Right off the bat, and confirmed through to the end of the movie, the best part about this movie is, of course, Marisa Tomei. She plays the Buick lawyer’s wife and (gasp) she’s a prosecutor. He’s a defense attorney. OMG DO YOU GET IT?! I SMELL A SITCOM. This is also why they got divorced. She couldn’t reconcile that he defended criminals as his day job. Who wrote this? Who thought this was a good justification for a divorce? I know we don’t live in the most enlightened of times and people have quickie weddings and divorces – but for a couple to seem truly in love (surprise surprise they end up back together) and for them to get divorced over something so…trivial and trite seems to be untrue to their characters.

But there are no characters. Everything is as obvious as the orange fake tan glow on Matthew McConaughey’s skin. The majority of the movie is littered with just a hodge podge of blatant caricatures masquerading as characters. There’s a gay guy, the homophobe, the evil mom, the crazy monster, the victimized minority, the righteous defender. It’s all very been there, done that.

The film climaxes in court (of course – lawyer is in the title – where else could it climax) in what is probably the tackiest courtroom in history. Oldsmobile gives an impassioned speech about client/lawyer privilege. That is essentially all this movie is about. Client. Attorney. Privilege. It’s like Primal Fear without any mystery or nuance. I’m not really expecting much from a Matthew McConaughey movie but sometimes you just want to say something nice. His teeth were very white in the movie.


[The Lincoln Lawyer is Rated R for some violence, sexual content, and language. It stars Matthew McConaughey, Marisa Tomei, Ryan Phillipe, and William H. Macy. Directed by Brad Furman and written by John Romano based off the novel(!!) by Michael Connelly.]

Movie Review: Wolf – Throwback Tuesday Edition

First, why the fuck would I watch a cheese-tastic movie from the 90s starring Michelle Pfieffer and Jack Nicholson? I think you just answered your own question. Also all morphing into and out of wolves is strangely reminiscent of the “Thriller” video – so, that should also your question. Don’t you ever get a feeling like the only thing your night needs is a movie “made for adults” in the 90s? Think dumber than 9 ½ Weeks and lacking any of the joie de vivre inanity of Coppola’s Dracula and you have Wolf.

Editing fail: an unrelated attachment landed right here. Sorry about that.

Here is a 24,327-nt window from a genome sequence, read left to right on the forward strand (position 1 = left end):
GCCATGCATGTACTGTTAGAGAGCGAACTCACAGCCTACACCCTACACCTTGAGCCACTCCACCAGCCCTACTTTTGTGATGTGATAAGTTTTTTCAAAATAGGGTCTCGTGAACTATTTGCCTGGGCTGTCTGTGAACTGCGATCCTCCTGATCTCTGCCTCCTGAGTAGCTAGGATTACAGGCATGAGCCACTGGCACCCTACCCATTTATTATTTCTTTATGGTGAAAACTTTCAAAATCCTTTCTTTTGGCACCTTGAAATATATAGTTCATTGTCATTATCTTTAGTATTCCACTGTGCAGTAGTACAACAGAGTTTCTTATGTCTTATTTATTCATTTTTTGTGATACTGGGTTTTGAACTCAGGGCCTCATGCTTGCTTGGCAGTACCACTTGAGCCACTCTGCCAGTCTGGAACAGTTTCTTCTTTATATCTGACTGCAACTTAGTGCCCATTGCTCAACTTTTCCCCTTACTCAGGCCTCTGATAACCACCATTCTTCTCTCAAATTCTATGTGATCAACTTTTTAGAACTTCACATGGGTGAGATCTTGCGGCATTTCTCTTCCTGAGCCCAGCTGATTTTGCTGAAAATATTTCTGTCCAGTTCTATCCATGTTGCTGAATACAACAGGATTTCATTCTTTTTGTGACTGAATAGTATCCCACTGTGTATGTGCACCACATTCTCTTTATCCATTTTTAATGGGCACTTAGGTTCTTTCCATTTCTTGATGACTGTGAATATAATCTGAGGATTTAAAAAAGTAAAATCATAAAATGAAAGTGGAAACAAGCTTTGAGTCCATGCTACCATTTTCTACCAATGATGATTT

This movie was directed by Mike Nichols so right off the bat you should know everything’s going to look ridiculously theatrical even when it shouldn’t. Only Closer feels like a Mike Nichols’ movie and not a stage-to-screen literalization like everything else even when it’s not even based on anything (pass to The Graduate and Angels in America for sheer brilliance). It’s not that he’s a bad director, he makes beautiful movies with amazing performances, he just doesn’t make good horror movies. Wolf is something that probably should have never been made. It’s never really scary, sexy, or alluring but it’s always cheesy, ridiculous, and laughably stupid without any laughs.

We follow Will Randall (Jack Nicholson), a calm and mild-mannered man, who accidentally hits a wolf during a snow storm. The wolf ends up biting him and sure enough, he starts turning into one. This, naturally, has repercussions in his personal life. Resigned to the fact that he was going to lose his job to his protégé (James Spader – always slimy), he soon discovers that said protégé has also been fucking his wife so he wants revenge by getting his old job back…in publishing. But this was the 90s. Also, isn’t it great when Hollywood makes the heroes and villains so easy to root for and against? Here Spader plays someone who not only stole an old man’s job he also fucked his old-ass wife. Awful. The moment they have the slightest nuanced characterization of any villain or hero, people usually root for the villain. Ponderous. Anyways, he starts turning into a wolf, gets back at his protégé, and fucks his boss’ daughter while leaving his wife. All in all, pretty good for a late 50s man. But of course, all is not well, and soon other people he’s come into contact with also turn into wolves. This leads to the only good part of the movie – the closing Lisa Frank sequence complete with muppet wolf.

Pfieffer channels her inner wolf bitch

Pfieffer morphs into an animatronic puppet wolf? Or she communicates with one? Something.

Wolf is terrible. It is a truly awful movie with not much going for it (no humor, no horror, no good action scenes) except that the pace is quick as we hurtle along. The only marginally not terrible things about it are James Spader as a remnant of the 80s yuppie douche bag (even though this movie came out in 1994), except now he’s passive aggressive and sniveling too (there’s the 90s charm)! And of course, the incomparable Michelle Pfieffer, who plays the role of the boss’ daughter. She brings an assured, recovering yet slightly vulnerable, coke-whore delight to a movie that clearly has no use for its female characters. Watch how she interacts with the cops – total druggie. Oh La Pfieffer – why are you in so many truly fucking disdainfully bad movies unworthy of your talents.